Pictures of Leadership: Meet Rosalyn Vermeer

Pictures of Leadership: Meet Rosalyn Vermeer

Part of how we help create a gender-equal world is by celebrating women’s achievement, raising awareness of bias and taking action for equality. During the month of March, we’re spotlighting women on #TeamADM who are shaping the future of agriculture and nutrition. In this fourth edition of our series, meet Rosalyn Vermeer, logistics coordinator at ADM Europoort and learn about her accomplishments during her decades spent with the company.




Rosalyn Vermeer, logistics coordinator, ADM Europoort



Tell us about your pathway at ADM so far


I began working for ADM in 1977. Although the job was in Maassluis, the old ADM site in the Netherlands, I spent the first six weeks training at another ADM office in Europe. Now it’s very common to be sent all over the world for work, but in those days it was unique to go to a different location to learn more about the job. I worked in Maassluis for five years until 1983, when I was expecting my first child.

Fast forward eight years later when my second child started going to school, I decided to go back to work. I began by helping my colleagues at ADM and the plan was to stay in my role for three months. I stayed a little longer and last month I celebrated 30 years at ADM Europoort.

I have seen ADM grow as a company and I have learnt a lot. There have been ups and downs, but overall our department always seemed to rally round and survive. During the last few years, I have worked on teaching trainees the wonderful world of demurrage and despatch. Many of them have gone on to hold valuable positions at ADM and I would like to think that I contributed to their success and hope that they think fondly of their time at Europoort.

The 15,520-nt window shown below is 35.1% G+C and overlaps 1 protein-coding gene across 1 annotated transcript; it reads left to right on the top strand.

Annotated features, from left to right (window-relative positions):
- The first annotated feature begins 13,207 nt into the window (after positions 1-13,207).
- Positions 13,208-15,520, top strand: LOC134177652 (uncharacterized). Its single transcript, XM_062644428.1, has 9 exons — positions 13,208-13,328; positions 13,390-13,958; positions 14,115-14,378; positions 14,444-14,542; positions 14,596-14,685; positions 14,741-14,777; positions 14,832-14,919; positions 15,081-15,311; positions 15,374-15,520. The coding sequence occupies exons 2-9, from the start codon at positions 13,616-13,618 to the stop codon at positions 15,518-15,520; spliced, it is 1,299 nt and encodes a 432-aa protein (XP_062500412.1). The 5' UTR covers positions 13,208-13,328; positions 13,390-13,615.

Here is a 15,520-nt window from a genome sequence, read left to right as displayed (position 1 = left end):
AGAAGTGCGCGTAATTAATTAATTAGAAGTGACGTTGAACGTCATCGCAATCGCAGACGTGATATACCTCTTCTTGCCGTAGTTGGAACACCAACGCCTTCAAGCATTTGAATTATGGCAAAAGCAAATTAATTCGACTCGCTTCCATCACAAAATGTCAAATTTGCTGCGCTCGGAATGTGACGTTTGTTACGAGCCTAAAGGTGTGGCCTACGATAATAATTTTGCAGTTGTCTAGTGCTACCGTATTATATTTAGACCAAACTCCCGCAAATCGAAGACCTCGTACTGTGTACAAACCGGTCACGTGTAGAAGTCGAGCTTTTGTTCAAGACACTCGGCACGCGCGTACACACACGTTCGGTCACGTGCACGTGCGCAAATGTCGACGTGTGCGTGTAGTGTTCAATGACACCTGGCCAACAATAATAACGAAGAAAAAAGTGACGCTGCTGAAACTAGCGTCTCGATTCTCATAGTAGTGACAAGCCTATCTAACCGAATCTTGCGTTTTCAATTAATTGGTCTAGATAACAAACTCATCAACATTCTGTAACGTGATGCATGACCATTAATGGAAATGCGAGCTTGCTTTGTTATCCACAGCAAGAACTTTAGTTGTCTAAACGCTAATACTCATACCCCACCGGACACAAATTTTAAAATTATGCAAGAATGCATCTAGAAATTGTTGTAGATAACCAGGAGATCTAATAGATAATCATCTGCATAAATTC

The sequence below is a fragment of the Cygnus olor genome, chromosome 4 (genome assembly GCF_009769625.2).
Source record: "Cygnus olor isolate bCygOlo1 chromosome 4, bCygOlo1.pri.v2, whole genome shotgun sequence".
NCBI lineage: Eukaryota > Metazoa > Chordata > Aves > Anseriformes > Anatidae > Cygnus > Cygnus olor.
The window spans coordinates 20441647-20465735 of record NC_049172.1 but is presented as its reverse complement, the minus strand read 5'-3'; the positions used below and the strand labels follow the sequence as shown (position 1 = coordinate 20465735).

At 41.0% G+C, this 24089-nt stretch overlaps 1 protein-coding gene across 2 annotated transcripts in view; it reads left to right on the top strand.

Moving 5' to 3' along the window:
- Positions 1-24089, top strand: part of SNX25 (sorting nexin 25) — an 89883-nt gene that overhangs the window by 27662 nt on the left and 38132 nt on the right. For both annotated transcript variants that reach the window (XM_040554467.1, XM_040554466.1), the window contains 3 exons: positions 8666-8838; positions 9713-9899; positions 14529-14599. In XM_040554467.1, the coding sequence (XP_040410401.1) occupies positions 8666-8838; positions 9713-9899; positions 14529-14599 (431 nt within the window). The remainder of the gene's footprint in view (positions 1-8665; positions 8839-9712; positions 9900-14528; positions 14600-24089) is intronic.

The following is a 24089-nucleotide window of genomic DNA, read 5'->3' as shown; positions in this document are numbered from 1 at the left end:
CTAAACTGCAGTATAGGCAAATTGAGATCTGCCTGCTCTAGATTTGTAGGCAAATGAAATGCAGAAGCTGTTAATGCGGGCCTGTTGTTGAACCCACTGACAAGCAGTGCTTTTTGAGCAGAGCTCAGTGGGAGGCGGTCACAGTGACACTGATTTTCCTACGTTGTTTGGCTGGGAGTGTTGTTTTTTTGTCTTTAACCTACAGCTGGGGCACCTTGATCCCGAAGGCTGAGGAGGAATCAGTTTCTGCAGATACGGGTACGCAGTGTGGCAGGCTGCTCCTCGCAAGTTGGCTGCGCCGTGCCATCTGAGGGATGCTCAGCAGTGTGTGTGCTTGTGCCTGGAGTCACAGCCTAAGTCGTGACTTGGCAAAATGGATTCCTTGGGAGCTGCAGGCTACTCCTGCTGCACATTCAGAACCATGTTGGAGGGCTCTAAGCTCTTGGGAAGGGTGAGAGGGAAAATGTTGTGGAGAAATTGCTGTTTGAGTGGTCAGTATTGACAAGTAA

Which moment or what decision would you consider was career changing?


I have had two career-changing moments. The first was the moment I decided to work for ADM in 1977. I was previously working in a shipping company, where we used to track containers by writing different codes that were put into telex tapes, which were then sent to various companies. Things are very different today! I was bored with that job and wanted to do something more interesting, which is what led me to ADM.

My second career changing moment came in 1990, when I decided to go back to work after having my children. This move also brought me new opportunities as by then the ADM site had moved to their present location in Europoort.



What advice would you give to women who are starting their careers or who may feel stuck in the same place?


My advice would be to just go for it and to be prepared to travel. Many times, opportunities may come up that require you to move at very short notice, which will usually help you move onwards and upwards.

As a career opportunity, I think ADM is very open to women who want to progress into management roles and it’s also a place where trainees can move into great positions. The trainee program, especially at ADM Europoort, provides young people with work experience and insight into the commercial world of the company.

As my working career is coming to an end as I am taking early retirement next month, all I can say after working for a total of 35 years for ADM is that it has been a pleasure and I will cherish fond memories of my work and my colleagues.